Therefor, in sum: The 'monstrous, irrational and unnatural' motifs of folk tale and myth are derived from the reservoirs of dream and vision. On the dream level such images represent the total state of the individual dreaming psyche. But clarified of personal distortions and propounded by poets, prophetsx, and visionaries, they become symbolic of the spiritual nor for Man the Microcosm. They are thus phrases from an image-language, expressive of metaphysical, psychological, and sociologic truth. And in the primitive, Oriental, archaic, and medieval societies this vocabulary was pondered and more or less understood. Only in the wake of the Enlightenment has it suddenly lost its meaning and been pronounce insane." (34)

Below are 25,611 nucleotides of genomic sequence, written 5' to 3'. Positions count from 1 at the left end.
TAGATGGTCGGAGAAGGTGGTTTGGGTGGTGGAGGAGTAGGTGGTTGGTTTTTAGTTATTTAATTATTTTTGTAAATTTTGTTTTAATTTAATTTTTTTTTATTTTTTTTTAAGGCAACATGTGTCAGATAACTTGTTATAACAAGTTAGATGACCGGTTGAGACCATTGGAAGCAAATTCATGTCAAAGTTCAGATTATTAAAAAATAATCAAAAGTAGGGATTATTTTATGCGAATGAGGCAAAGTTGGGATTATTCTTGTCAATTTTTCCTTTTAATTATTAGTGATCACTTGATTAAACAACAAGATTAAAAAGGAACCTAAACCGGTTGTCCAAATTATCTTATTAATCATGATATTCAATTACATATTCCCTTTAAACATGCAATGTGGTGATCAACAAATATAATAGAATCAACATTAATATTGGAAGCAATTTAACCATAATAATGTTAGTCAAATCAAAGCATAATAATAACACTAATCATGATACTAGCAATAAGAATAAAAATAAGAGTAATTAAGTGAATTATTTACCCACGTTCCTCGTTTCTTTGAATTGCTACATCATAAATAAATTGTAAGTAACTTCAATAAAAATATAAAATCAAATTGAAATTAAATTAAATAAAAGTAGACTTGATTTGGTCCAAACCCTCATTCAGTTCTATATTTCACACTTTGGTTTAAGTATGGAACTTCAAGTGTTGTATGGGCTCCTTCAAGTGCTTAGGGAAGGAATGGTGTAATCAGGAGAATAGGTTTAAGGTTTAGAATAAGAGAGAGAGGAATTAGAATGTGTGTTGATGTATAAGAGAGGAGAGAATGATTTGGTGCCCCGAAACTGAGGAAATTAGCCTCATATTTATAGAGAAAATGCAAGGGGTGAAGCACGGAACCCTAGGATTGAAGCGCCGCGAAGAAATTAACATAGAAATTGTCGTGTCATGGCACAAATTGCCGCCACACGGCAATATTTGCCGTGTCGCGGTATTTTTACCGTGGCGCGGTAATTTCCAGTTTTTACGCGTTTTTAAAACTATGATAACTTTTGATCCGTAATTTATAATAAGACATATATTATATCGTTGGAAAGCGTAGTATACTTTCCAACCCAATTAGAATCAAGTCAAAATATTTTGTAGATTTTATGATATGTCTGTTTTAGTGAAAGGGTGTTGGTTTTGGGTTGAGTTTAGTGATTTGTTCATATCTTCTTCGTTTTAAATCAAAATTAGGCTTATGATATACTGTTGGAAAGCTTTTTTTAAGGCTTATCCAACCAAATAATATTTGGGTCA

Ginsberg, Allen. Howl: Original Draft Facsimile, Transcript & Variant Versions, Fully Annotated by Author, With Contemporaneous Correspondence, Account of First Public Reading, Legal Skirmishes, Precursor Texts & Bibliography. 1st. New York: HarperPerennial, 1995.
Jung, C.G.. Psychology of the Unconscious: A Study of the Transformations and Symbolisms of the Libido. 1st. Princeton: Princeton University Press, 1991.
Hume, Lynne. "Accessing the Eternal: Dreaming 'The Dreaming' and Ceremonial Performance." Zygon: Journal of Religion and Science 39(2004): 237-258.
Johnston, Allan. "Consumption, Addiction, Vision, Energy: Political Economies and Utopian Visions in the Writings of the Beat Generation." College Literature 32(2005): 103-126.